While the post-election violence that wracked Ivory Coast began to subside almost a month ago, emergency medical needs remain at critical levels, medical relief group Médecins Sans Frontières (MSF) said in a statement.
“In Abidjan, health centers and hospitals are overwhelmed with patients—including newly wounded ones—and medical and drug supplies in the city are still dangerously low. In the west of the country, the situation remains extremely tense as many villages remain empty and people continue to hide in the bush,” MSF said.
Back to school soon. Displaced children in western Côte d'Ivoire who have been out of school for months will shortly have an opportunity to continue their education and regain a sense of normalcy. A couple of days ago, a flight with tents that was chartered by Save the Children landed in Man, western Côte d'Ivoire. These tents that will used to set up temporary classrooms and monitored playgrounds for children displaced by conflict.
Opening of a “song writing competition” in Bahn Camp in Nimba County, Liberia. The songs are carrying prevention messages (against GBV, promotion of safe motherhood, etc.) The best lyrics will be recorded by a group of refugee artists singing in French, English and Yacouba.
6000 dignity kits for adolescents, women and men are transported by road and boat to reach the most remote part of Liberia in Nimba, Grand Gedeh and Maryland counties where refugees from Ivory Coast are hosted.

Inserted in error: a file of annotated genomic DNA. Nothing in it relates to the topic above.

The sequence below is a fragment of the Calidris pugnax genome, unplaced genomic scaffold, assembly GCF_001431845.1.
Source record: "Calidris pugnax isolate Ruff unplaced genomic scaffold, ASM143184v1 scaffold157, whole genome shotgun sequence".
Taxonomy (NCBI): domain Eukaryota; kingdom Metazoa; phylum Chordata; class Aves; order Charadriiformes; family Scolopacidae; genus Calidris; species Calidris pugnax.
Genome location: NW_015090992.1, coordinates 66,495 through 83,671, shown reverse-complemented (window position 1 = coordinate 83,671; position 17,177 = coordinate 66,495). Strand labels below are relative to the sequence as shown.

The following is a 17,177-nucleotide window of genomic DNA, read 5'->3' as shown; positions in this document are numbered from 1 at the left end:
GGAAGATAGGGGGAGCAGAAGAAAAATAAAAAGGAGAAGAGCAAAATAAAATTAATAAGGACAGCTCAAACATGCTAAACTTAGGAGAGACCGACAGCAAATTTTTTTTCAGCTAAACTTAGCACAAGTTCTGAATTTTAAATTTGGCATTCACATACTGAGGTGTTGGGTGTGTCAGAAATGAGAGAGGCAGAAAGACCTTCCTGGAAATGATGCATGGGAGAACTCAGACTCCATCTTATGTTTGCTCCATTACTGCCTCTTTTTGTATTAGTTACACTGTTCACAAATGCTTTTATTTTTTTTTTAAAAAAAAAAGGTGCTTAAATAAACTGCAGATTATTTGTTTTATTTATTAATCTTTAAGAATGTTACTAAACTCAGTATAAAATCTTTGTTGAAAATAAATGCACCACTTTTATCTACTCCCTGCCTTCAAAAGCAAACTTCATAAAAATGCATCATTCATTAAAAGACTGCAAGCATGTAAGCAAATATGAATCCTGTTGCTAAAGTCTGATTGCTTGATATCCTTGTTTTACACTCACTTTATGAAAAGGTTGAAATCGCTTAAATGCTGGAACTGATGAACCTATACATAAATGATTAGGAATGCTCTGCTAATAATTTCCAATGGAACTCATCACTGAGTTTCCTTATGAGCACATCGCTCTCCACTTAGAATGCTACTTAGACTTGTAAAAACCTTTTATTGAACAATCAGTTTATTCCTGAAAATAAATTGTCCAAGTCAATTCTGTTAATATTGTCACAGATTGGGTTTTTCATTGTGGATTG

A GBV working group has been launched in Grand Gedeh, bringing together all the partners in order to update the national referral pathway to better respond to the Ivorian refugee crisis. An estimated 60 000 Refugees are already in Grand Gedeh, and some Ivorians still continue to flee Ivory Coast to this day.
A training on the prevention of sexual exploitation and abuse was conducted in Nimba County. Representatives from Government, UN agencies, International & National NGOs participated actively. Information was also given on the GBV prevention checklists applicable for each sectors of the emergency response.
Who else will be missing at Alassane Ouattara’s inauguration tomorrow? Odile and her twin babies. This mother of 30 was about to give birth when she was forced to flee her home due to fighting in her village Ghehibly, western Côte d’Ivoire. Together with her two children, Odile walked for about 18 kilometres before arriving in the site set up for displaced families in Duékoué. Four days later, she delivered twin babies who she is now trying to keep alive despite all the difficulties she is facing like access to food, water and sanitation. Save the Children staff provided Odile with a kit of items for her newborn twins. The kits include soap, baby clothes, a bed sheet, towels, nappies and baby power.
Over 60 tons of medical supplies, including operating tables, incubators, hospital beds, reanimation kits for newborns and adults, were donated by UNFPA in Bouaké to the regional “préfet” of Vallée du Bandama to increase the technical capacities of health facilities in the region. At the height of the crisis, over 60,000 displaced people came to the area, while the main hospital became the only reference center for the north, west and central areas of Cote d’Ivoire.
The International Monetary Fund has reached a $130 million loan deal with Ivory Coast, Reuters reports
Our Representative in Cote d'Ivoire is participating in a diplomatic mission in the country's Western region to assess the humanitarian needs following clashes between militias and the republican forces. 1,000 dignity kits will be distributed in the region in collaboration with GBV partners who have identified beneficiaries.
Our dignity kits distributed in Western Cote d'Ivoire include: underwear, sanitary pads, toothbrush, toothpaste, soap, t-shirt, sandals, toilet paper, and bags.